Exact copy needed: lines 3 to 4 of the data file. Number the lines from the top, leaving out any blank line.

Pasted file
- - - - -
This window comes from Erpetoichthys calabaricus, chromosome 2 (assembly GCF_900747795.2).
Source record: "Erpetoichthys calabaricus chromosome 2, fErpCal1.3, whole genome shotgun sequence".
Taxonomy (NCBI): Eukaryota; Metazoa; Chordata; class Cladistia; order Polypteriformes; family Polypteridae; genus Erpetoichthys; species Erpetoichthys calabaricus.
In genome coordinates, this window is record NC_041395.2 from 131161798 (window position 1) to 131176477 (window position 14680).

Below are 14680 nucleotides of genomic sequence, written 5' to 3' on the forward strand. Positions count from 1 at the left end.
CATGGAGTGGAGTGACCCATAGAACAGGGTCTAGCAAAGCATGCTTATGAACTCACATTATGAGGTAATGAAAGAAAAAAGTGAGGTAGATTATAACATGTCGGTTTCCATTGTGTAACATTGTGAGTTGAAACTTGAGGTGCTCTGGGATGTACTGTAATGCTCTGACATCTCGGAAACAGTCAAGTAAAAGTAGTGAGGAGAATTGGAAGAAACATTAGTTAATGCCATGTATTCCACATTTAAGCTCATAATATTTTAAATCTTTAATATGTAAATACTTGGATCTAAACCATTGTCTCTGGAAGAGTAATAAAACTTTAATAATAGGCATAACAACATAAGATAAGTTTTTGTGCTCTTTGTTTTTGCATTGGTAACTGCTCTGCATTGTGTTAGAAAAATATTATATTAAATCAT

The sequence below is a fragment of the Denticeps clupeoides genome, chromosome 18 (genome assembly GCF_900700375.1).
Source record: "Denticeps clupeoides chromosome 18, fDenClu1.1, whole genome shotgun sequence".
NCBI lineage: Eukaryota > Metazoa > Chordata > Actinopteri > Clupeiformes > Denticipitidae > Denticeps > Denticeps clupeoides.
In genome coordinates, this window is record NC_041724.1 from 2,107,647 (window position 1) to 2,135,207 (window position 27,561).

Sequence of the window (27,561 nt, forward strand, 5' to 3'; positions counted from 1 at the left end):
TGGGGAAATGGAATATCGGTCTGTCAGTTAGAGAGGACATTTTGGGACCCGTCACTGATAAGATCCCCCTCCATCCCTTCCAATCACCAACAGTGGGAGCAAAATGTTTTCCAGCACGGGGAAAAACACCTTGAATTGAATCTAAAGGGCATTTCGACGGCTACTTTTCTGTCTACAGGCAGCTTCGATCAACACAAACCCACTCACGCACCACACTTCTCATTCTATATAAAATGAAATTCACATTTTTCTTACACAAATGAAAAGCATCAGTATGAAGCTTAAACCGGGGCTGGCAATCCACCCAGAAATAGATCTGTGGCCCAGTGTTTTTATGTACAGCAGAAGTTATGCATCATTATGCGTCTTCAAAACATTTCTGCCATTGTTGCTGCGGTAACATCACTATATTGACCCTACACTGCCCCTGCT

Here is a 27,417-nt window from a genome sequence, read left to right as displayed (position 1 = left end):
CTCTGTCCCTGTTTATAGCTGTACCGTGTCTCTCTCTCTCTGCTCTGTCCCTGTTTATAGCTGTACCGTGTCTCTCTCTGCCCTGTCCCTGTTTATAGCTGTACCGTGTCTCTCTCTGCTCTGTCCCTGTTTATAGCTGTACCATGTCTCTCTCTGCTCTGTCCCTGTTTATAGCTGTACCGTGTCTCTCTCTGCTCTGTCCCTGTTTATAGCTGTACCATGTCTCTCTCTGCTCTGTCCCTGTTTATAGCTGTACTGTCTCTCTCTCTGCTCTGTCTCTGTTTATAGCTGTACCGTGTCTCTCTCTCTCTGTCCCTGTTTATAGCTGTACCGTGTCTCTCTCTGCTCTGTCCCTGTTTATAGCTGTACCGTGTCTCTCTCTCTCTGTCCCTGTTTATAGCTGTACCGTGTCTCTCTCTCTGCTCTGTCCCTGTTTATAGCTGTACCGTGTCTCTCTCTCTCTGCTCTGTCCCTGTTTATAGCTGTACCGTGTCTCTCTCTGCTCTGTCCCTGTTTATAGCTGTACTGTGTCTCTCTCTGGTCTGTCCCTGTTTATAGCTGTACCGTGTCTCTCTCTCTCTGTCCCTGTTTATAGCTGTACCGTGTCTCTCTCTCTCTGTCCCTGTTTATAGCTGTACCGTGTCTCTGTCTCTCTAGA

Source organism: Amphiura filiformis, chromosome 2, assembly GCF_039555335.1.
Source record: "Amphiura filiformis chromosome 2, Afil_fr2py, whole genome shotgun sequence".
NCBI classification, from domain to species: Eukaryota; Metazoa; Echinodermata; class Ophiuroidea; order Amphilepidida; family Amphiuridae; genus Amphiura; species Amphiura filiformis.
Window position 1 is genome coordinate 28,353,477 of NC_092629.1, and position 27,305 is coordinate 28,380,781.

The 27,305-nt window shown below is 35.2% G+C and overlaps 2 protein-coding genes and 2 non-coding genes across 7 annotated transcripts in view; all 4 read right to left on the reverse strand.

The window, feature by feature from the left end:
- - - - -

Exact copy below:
Taxonomy (NCBI): Eukaryota; Metazoa; Chordata; class Cladistia; order Polypteriformes; family Polypteridae; genus Erpetoichthys; species Erpetoichthys calabaricus.
In genome coordinates, this window is record NC_041395.2 from 131161798 (window position 1) to 131176477 (window position 14680).